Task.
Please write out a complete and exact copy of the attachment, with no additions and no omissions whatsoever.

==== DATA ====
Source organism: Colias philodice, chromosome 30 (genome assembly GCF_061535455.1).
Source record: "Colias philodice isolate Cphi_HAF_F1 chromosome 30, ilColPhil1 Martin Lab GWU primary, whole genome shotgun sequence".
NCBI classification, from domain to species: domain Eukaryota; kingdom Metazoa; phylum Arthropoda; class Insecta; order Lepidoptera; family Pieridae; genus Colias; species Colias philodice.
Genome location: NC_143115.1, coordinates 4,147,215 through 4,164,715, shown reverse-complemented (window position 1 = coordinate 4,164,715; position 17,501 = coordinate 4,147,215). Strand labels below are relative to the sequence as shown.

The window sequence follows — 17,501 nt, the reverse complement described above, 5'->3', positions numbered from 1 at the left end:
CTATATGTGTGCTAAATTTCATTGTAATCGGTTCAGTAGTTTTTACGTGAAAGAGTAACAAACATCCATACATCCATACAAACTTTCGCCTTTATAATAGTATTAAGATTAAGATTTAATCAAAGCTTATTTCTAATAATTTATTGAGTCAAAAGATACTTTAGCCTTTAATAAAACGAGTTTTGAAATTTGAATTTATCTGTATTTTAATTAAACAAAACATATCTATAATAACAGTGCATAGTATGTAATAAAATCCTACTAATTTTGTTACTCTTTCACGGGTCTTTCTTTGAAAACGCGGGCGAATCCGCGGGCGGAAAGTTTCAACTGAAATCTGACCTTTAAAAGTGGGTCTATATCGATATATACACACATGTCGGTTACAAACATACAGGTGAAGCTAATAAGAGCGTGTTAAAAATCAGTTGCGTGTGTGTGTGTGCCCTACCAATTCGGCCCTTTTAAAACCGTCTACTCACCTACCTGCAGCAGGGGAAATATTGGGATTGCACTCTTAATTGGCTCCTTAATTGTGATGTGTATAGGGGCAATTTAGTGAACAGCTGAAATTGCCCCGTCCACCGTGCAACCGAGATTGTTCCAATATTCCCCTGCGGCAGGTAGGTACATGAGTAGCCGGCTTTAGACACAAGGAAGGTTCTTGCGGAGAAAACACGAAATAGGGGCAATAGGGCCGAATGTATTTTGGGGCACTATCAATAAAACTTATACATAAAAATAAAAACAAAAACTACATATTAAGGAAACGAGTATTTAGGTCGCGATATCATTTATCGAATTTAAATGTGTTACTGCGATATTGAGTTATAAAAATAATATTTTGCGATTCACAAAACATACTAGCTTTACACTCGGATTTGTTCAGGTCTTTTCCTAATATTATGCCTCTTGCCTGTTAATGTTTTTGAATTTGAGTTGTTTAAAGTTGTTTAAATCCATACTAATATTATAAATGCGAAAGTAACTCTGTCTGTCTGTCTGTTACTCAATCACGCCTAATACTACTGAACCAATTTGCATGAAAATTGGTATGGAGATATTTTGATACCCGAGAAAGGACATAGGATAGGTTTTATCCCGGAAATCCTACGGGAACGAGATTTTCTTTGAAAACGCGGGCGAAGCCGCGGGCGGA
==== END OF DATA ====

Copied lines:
Source organism: Colias philodice, chromosome 30 (genome assembly GCF_061535455.1).
Source record: "Colias philodice isolate Cphi_HAF_F1 chromosome 30, ilColPhil1 Martin Lab GWU primary, whole genome shotgun sequence".
NCBI classification, from domain to species: domain Eukaryota; kingdom Metazoa; phylum Arthropoda; class Insecta; order Lepidoptera; family Pieridae; genus Colias; species Colias philodice.
Genome location: NC_143115.1, coordinates 4,147,215 through 4,164,715, shown reverse-complemented (window position 1 = coordinate 4,164,715; position 17,501 = coordinate 4,147,215). Strand labels below are relative to the sequence as shown.

The window sequence follows — 17,501 nt, the reverse complement described above, 5'->3', positions numbered from 1 at the left end:
CTATATGTGTGCTAAATTTCATTGTAATCGGTTCAGTAGTTTTTACGTGAAAGAGTAACAAACATCCATACATCCATACAAACTTTCGCCTTTATAATAGTATTAAGATTAAGATTTAATCAAAGCTTATTTCTAATAATTTATTGAGTCAAAAGATACTTTAGCCTTTAATAAAACGAGTTTTGAAATTTGAATTTATCTGTATTTTAATTAAACAAAACATATCTATAATAACAGTGCATAGTATGTAATAAAATCCTACTAATTTTGTTACTCTTTCACGGGTCTTTCTTTGAAAACGCGGGCGAATCCGCGGGCGGAAAGTTTCAACTGAAATCTGACCTTTAAAAGTGGGTCTATATCGATATATACACACATGTCGGTTACAAACATACAGGTGAAGCTAATAAGAGCGTGTTAAAAATCAGTTGCGTGTGTGTGTGTGCCCTACCAATTCGGCCCTTTTAAAACCGTCTACTCACCTACCTGCAGCAGGGGAAATATTGGGATTGCACTCTTAATTGGCTCCTTAATTGTGATGTGTATAGGGGCAATTTAGTGAACAGCTGAAATTGCCCCGTCCACCGTGCAACCGAGATTGTTCCAATATTCCCCTGCGGCAGGTAGGTACATGAGTAGCCGGCTTTAGACACAAGGAAGGTTCTTGCGGAGAAAACACGAAATAGGGGCAATAGGGCCGAATGTATTTTGGGGCACTATCAATAAAACTTATACATAAAAATAAAAACAAAAACTACATATTAAGGAAACGAGTATTTAGGTCGCGATATCATTTATCGAATTTAAATGTGTTACTGCGATATTGAGTTATAAAAATAATATTTTGCGATTCACAAAACATACTAGCTTTACACTCGGATTTGTTCAGGTCTTTTCCTAATATTATGCCTCTTGCCTGTTAATGTTTTTGAATTTGAGTTGTTTAAAGTTGTTTAAATCCATACTAATATTATAAATGCGAAAGTAACTCTGTCTGTCTGTCTGTTACTCAATCACGCCTAATACTACTGAACCAATTTGCATGAAAATTGGTATGGAGATATTTTGATACCCGAGAAAGGACATAGGATAGGTTTTATCCCGGAAATCCTACGGGAACGAGATTTTCTTTGAAAACGCGGGCGAAGCCGCGGGCGGA